American Hellenic Institute


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AHI Hosts Ambassador Thomas J. Miller In Washington
January 23, 2002 No. 2/02 (202) 785-8430

AHI Hosts Ambassador Thomas J. Miller In Washington

On January 18, 2002, the American Hellenic Institute (AHI) hosted a dinner in honor of U.S. Ambassador to Greece Thomas J. Miller at the Capital Hilton in Washington, DC. The event drew 100 attendees and provided an opportunity for guests to hear a first-hand account of current issues and developments confronted by the ambassador during the early stages of his newest diplomatic post.

Opening remarks were delivered by AHI Executive Director Nick Larigakis with AHI founder Gene Rossides introducing the guest-of-honor. Ambassador Miller proceeded with a frank discussion of the positive political, economic and social transformations evident in Greece since his first tour of diplomatic service in the U.S. Embassy's political section in Athens from 1985-1987.

Regarding Greece's economy, Ambassador Miller remarked that the country's qualified entry into the Eurozone attests to a difficult yet successful transformation and level of stability: "Right now, after all the shocks, after September 11, after what would be a worldwide recession, Greece is still growing at 3.8 percent. That's the highest not only in the [European Union], but also among [Organization for Economic Co-Operation and Development] countries. So it's a very, very different economy [than in the mid-1980s]."

Ambassador Miller also discussed the Athens 2004 Olympics, touching on a recent controversial report regarding terrorism and Greece on the CBS television newsmagazine "60 Minutes." While he cited the significant challenges faced by Greece as the smallest country ever to host the Olympics aside from Greece back in 1896, the ambassador also expressed full confidence in the necessary requirements and objectives being achieved. He also pointed out that $600 million had already been dedicated to the Olympics security budget alone, and emphasized that the Greek government is working in close cooperation with the U.S. and six other countries to ensure that the Athens 2004 Olympics provide top security for all those involved.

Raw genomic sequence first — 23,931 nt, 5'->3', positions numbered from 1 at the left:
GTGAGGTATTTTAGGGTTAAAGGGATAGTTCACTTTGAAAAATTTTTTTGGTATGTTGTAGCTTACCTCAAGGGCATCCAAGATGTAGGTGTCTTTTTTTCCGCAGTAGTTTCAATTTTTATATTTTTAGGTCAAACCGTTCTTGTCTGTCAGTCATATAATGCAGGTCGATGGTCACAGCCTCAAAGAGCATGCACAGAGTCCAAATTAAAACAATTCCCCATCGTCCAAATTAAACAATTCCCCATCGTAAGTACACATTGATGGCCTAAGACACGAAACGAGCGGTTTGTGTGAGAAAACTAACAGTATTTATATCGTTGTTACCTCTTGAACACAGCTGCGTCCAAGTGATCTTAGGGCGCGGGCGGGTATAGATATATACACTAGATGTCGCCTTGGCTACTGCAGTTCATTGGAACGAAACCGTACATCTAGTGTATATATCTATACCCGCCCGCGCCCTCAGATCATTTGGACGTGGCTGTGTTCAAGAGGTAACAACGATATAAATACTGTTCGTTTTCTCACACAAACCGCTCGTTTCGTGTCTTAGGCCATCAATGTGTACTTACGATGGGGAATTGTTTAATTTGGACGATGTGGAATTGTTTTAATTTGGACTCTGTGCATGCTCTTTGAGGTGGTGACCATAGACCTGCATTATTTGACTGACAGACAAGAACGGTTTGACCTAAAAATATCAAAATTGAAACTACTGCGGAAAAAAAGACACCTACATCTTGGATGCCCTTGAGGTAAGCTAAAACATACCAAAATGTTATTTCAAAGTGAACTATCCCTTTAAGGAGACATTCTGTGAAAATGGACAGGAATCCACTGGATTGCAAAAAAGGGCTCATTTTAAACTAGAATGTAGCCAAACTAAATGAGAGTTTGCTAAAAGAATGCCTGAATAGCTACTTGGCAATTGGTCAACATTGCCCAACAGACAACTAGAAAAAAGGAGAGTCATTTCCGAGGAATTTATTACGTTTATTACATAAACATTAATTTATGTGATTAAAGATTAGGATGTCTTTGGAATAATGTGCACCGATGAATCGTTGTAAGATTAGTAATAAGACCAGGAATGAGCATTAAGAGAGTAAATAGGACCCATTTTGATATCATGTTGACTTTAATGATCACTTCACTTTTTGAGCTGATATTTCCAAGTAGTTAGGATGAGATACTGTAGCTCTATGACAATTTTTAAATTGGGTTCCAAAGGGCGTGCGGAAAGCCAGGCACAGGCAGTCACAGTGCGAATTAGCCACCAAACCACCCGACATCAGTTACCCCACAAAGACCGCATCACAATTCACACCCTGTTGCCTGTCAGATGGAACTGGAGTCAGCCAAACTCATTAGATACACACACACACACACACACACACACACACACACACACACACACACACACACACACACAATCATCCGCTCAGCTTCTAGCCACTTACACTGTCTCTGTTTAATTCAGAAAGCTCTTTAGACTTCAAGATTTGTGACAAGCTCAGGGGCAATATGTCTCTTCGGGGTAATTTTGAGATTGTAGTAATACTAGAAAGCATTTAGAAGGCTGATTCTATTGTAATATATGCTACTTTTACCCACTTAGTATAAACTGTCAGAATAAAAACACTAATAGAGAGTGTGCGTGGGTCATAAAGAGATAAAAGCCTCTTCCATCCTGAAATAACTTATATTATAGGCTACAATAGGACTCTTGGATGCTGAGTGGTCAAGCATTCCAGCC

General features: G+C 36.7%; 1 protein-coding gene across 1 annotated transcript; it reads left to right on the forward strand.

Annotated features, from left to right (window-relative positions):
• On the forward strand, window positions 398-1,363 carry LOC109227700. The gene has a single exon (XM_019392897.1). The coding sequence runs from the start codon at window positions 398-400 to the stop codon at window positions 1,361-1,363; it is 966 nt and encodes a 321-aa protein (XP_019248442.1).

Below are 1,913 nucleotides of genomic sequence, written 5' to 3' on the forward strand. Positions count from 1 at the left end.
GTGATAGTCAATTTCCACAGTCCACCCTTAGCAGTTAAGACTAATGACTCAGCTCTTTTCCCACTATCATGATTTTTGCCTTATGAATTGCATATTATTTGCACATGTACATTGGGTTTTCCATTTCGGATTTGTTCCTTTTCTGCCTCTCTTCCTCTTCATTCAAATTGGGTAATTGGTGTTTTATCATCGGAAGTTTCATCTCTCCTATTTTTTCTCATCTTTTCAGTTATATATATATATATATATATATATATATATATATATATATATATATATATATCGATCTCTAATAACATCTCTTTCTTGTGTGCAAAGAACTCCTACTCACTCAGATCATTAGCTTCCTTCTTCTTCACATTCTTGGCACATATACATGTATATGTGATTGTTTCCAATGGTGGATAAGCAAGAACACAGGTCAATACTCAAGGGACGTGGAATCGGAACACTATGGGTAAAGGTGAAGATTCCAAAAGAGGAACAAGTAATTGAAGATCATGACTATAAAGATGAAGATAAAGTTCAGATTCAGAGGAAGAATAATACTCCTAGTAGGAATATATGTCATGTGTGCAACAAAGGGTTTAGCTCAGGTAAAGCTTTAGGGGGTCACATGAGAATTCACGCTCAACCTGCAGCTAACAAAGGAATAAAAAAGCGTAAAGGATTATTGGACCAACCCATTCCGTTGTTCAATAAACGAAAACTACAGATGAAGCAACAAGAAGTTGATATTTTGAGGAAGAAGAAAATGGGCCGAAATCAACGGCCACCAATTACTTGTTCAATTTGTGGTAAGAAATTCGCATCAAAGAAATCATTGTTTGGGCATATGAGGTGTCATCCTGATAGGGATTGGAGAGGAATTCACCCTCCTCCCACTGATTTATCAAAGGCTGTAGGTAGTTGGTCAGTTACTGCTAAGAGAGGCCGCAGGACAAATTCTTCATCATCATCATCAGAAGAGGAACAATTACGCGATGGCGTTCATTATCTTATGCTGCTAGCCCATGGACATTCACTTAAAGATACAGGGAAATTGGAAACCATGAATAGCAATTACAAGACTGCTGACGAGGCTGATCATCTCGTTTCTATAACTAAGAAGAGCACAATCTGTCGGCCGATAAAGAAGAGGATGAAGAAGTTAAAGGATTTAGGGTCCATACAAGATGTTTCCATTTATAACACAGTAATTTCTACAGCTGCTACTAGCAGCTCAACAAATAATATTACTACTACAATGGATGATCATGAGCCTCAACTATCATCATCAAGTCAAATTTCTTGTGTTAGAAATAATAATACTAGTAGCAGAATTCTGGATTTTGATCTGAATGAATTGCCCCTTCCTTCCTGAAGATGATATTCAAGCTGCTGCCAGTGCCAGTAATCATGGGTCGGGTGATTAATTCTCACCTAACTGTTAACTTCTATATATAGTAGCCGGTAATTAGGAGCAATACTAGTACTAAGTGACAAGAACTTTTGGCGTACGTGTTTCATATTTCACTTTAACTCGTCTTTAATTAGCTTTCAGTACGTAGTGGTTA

On the foreign policy front, Ambassador Miller highlighted the high level of coordination between the Greek and U.S. governments, especially as evidenced by Greece's full cooperation and support in the war on terrorism subsequent to the September 11 attacks against the U.S.

Related to the region, the ambassador applauded the closer bilateral relationship developing between Greece and Turkey in recent years, credited in part to the stronger working relationship achieved by Greek Foreign Minister George Papandreou and Turkish Foreign Minister Ismail Cem.

Also regarding the southeastern European region, Ambassador Miller expressed confidence in the possibility of a Cyprus settlement. He stated, "Back [in 1985], there was a perception, there was a belief - widespread - that Cyprus was forever stuck. I've always believed that there is a solution out there." Especially with the imminent prospect of Cyprus accession to the EU, this has been a "major factor in convincing the Turkish side that it had a lot more to lose by stonewalling negotiations." Additionally, a renewed commitment to settlement negotiations on the part of Cyprus' President Glafcos Clerides and Turkish Cypriot leader Rauf Denktash is another factor promoting a settlement on Cyprus.

Ambassador Miller next discussed the efforts to root out the terrorist group November 17. He pointed out that a significant tactical error was made when November 17 assassinated Brigadier Stephen Saunders, British military attaché to Greece. This act of murder brought yet another major force - the British - into the counter-terrorism fold. The Greek government is and has been working closely with the U.S. and the United Kingdom to eradicate November 17.

The dinner event concluded with a question and answer session that expanded on many of the topics already addressed by the Ambassador.

The evening's distinguished attendees included: Cyprus Ambassador to the U.S.Erato Kozakou-Marcoullis; Ambassador Alexios Christopoulos representing the Embassy of Greece while Greece's Ambassador to the U.S., Alexander Philon, was in Greece; Constantine Papadakis, President of Drexel University; Manny Stamatakis, Commissioner and Chairman of the Delaware River Port Authority;J.D. Estes, Deputy Associate Director of the White House Office of Public Liaison; Don Neese, Director-Western Europe at Lockheed Martin Corporation; Maryland State Senator Perry SfikasGeorge Sifakis, Special Assistant for Congressional Relations at the Department of Housing and Urban Development;Maria Papadopoulos, Editor in Chief of the Hellenic Voice newspaper; Charles Moskos, Professor of Sociology at Northwestern University and Public Policy Scholar at the Woodrow Wilson International Center for Visiting Scholars; world-renowned physicist Stamatis KrimigisChristy Stefadouros, Communications Director and Legislative Assistant for U.S. Congressman Michael Bilirakis (R-FL);Andreas Pericli, President of the Pan Cyprian Association; and Aram Hamparian, Executive Director for the Armenian National Committee of America.

For additional information regarding the AHI dinner in honor of Ambassador Thomas J. Miller, please contact Chrysoula Economopoulos at (202) 785-8430 or at For general information on AHI, see our Web site at